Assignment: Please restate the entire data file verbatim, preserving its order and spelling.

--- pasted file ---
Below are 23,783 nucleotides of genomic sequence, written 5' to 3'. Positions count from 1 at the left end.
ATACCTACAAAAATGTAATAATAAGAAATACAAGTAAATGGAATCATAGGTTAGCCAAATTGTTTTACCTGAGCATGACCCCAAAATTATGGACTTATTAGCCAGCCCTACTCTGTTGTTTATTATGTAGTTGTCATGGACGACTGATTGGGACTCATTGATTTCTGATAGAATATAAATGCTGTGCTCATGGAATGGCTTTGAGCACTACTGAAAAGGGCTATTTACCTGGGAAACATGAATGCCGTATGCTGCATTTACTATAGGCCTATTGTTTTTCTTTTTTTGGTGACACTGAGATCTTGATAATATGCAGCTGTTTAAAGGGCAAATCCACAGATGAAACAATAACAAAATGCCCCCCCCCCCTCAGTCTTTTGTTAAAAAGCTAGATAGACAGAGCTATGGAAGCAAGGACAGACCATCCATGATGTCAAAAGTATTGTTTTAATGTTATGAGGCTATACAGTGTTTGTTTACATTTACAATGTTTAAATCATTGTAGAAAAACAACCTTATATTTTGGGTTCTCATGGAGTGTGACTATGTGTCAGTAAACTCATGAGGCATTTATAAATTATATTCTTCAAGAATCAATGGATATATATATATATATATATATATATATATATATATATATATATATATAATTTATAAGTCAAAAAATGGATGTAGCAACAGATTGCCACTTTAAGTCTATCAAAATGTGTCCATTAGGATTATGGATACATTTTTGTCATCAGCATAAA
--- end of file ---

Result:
Below are 23,783 nucleotides of genomic sequence, written 5' to 3'. Positions count from 1 at the left end.
ATACCTACAAAAATGTAATAATAAGAAATACAAGTAAATGGAATCATAGGTTAGCCAAATTGTTTTACCTGAGCATGACCCCAAAATTATGGACTTATTAGCCAGCCCTACTCTGTTGTTTATTATGTAGTTGTCATGGACGACTGATTGGGACTCATTGATTTCTGATAGAATATAAATGCTGTGCTCATGGAATGGCTTTGAGCACTACTGAAAAGGGCTATTTACCTGGGAAACATGAATGCCGTATGCTGCATTTACTATAGGCCTATTGTTTTTCTTTTTTTGGTGACACTGAGATCTTGATAATATGCAGCTGTTTAAAGGGCAAATCCACAGATGAAACAATAACAAAATGCCCCCCCCCCCTCAGTCTTTTGTTAAAAAGCTAGATAGACAGAGCTATGGAAGCAAGGACAGACCATCCATGATGTCAAAAGTATTGTTTTAATGTTATGAGGCTATACAGTGTTTGTTTACATTTACAATGTTTAAATCATTGTAGAAAAACAACCTTATATTTTGGGTTCTCATGGAGTGTGACTATGTGTCAGTAAACTCATGAGGCATTTATAAATTATATTCTTCAAGAATCAATGGATATATATATATATATATATATATATATATATATATATATATATATATAATTTATAAGTCAAAAAATGGATGTAGCAACAGATTGCCACTTTAAGTCTATCAAAATGTGTCCATTAGGATTATGGATACATTTTTGTCATCAGCATAAA